Appeal, No. 57, Jan. T., 1955, from judgment of Court of Common Pleas of Lebanon County, Dec. T., 1953, No. 116, in case of Mazie Thornton, Admrx. of Richard J. Thornton, Deceased v. Walter H. Weaber, Admr. of Nelson N. Weaber, Deceased. Judgment reversed. Trespass for wrongful death. Before EHRGOOD, P.J. Verdicts for plaintiff, under Death Act in the sum of $500., and under the Survival Act in the sum of $6750., and judgments entered thereon. Defendant appealed.
James R. Koller, with him Siegrist, Koller & Siegrist, for appellant.
Christian R. Gingrich, for appellee.
Before Stern, C.j., Stearne, Jones, Bell, Chidsey and Musmanno, JJ.
OPINION BY MR. JUSTICE MUSMANNO
The tragedy which gave rise to the lawsuit involved in this appeal began as a Saturday afternoon pleasure excursion and ended in the death of two boys, 14 and 16 years of age. On April 18, 1951, Walter H. Weaber, owner of a large auto-truck, allowed, with more indulgence
than wisdom, his 16-year old son Nelson to take this cumbersome truck for the purpose of transporting himself, his brother Galen, 10, and Richard J. Thornton, 14, on a fishing trip. Proceeding in a drizzling rain along Pennsylvania Highway Route No. 241 in South Annville Township, Lebanon County, and approaching a curve in the road, the truck skidded off the highway, ploughed through the berm, mowed down two guard posts and a cable fence, cut through a utility pole carrying high tension electric wires, plunged over an embankment and finally overturned in a meadow some 5 to 10 feet from the highway. The protruding cab of the truck protected the boys from serious injury and they extricated themselves without too much difficulty, although Richard's foot for a moment was wedged within the cab.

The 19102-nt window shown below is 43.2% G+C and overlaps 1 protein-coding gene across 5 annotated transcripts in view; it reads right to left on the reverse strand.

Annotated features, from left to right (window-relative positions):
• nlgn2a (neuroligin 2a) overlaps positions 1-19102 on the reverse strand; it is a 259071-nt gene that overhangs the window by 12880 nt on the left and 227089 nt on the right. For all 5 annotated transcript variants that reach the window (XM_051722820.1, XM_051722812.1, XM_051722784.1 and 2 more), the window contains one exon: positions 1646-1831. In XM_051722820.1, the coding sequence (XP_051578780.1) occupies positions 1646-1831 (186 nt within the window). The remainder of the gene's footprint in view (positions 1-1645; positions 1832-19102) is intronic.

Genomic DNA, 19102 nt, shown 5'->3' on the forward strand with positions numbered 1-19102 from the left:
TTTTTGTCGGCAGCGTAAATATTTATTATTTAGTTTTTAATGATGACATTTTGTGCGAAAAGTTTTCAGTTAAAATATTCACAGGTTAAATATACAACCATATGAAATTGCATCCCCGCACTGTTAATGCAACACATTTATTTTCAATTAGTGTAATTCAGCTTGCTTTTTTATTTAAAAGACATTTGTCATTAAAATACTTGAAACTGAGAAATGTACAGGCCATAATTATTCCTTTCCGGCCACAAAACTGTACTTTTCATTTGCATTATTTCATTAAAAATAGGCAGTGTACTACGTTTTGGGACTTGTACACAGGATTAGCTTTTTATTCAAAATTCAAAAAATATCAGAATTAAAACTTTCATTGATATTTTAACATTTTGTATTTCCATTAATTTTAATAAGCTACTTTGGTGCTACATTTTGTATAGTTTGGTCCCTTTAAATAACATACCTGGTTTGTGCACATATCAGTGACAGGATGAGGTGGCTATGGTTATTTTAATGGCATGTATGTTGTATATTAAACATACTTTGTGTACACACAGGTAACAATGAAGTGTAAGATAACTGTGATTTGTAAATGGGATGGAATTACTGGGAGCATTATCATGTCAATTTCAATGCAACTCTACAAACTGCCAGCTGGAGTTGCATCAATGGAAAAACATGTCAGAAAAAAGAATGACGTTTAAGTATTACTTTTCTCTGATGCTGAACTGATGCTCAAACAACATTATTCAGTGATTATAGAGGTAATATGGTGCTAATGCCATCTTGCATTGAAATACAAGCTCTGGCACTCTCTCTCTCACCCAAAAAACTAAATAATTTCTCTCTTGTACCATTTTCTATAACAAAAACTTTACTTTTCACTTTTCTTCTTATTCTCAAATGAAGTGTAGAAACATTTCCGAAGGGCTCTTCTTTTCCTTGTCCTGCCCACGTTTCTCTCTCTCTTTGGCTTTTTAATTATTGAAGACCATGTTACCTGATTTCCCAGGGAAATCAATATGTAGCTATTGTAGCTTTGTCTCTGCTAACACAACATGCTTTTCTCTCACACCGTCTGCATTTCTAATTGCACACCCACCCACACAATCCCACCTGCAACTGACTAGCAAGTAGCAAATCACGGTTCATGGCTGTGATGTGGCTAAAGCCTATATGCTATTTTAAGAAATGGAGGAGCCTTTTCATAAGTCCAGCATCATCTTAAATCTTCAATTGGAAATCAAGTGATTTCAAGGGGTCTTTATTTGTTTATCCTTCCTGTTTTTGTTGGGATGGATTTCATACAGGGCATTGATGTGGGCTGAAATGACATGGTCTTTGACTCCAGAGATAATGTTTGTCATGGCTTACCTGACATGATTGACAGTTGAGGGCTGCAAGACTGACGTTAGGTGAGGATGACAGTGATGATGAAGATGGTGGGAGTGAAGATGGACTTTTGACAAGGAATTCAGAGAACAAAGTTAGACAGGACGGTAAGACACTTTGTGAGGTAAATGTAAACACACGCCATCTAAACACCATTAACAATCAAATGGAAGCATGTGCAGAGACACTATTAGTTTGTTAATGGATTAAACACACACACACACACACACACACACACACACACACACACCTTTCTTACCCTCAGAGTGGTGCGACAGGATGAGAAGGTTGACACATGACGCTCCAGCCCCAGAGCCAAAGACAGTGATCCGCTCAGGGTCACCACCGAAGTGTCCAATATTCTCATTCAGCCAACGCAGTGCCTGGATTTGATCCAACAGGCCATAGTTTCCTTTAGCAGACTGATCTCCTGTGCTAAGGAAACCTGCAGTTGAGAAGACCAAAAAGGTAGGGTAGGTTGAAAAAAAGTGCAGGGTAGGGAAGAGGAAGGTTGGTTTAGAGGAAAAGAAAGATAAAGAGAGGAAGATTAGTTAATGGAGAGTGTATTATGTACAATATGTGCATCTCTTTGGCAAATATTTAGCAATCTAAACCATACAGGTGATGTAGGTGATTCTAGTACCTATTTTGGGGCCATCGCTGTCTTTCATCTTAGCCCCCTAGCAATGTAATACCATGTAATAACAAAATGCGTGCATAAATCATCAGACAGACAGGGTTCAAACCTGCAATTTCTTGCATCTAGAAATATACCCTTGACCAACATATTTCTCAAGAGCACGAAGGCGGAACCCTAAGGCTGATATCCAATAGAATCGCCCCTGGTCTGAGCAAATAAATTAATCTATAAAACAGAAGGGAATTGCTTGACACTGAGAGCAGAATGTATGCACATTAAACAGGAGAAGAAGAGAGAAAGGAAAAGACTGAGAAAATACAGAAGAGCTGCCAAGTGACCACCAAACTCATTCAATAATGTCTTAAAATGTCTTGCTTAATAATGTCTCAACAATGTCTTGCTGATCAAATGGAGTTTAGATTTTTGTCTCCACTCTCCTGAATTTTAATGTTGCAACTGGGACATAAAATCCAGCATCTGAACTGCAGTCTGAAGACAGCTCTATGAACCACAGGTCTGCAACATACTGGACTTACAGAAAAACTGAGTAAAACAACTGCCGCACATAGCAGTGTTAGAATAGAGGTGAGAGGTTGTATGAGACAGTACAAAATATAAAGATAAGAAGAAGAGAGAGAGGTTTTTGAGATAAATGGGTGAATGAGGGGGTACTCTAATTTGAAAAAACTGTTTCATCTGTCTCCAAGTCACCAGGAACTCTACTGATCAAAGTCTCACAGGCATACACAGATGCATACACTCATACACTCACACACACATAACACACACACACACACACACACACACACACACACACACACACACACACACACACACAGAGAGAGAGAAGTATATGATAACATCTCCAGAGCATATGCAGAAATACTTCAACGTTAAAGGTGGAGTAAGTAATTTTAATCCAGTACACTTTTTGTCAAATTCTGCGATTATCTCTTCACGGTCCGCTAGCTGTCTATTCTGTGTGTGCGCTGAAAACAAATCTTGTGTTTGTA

With the snapping of the utility pole, the highly charged wires fell to the ground, coming into contact with parts of the truck. Sparks rising from the truck as well as slight shocks felt by the boys warned them that uncurbed electricity was on the loose. They decided not to return to the highway directly above the wrecked vehicle because they feared that the electric wire might have charged the torn cables which made up the fence, through or over which they would have to climb to obtain help. They reasoned that if they went further along the road to some point sufficiently removed moved from the broken cables, they could pass on to the highway with safety. Richard and Nelson entered into the weeds and bushes covering the embankment and worked their way to that assumed safety point. Galen did not accompany his companions because, as he later expressed it, "I thought I would be caught in the briars." He took a less arduous but longer course of travel in seeking assistance.
When Richard and Nelson reached a point about 150 feet away from the wreckage, they left the embankment and sought to gain the haven of the highway. As they touched the separating fence, the high voltage, which had been communicated to it by the dangling tension wire, electrocuted them on the instant, and their bodies were found hanging over the cables they had attempted to cross.
On the death and survival actions brought by Mazie Thornton, administrator of the estate of Richard Thornton, against Walter Weaber, administrator of the estate of Nelson Weaber, the jury returned verdicts, respectively, of $500 and $6750. The defendant ...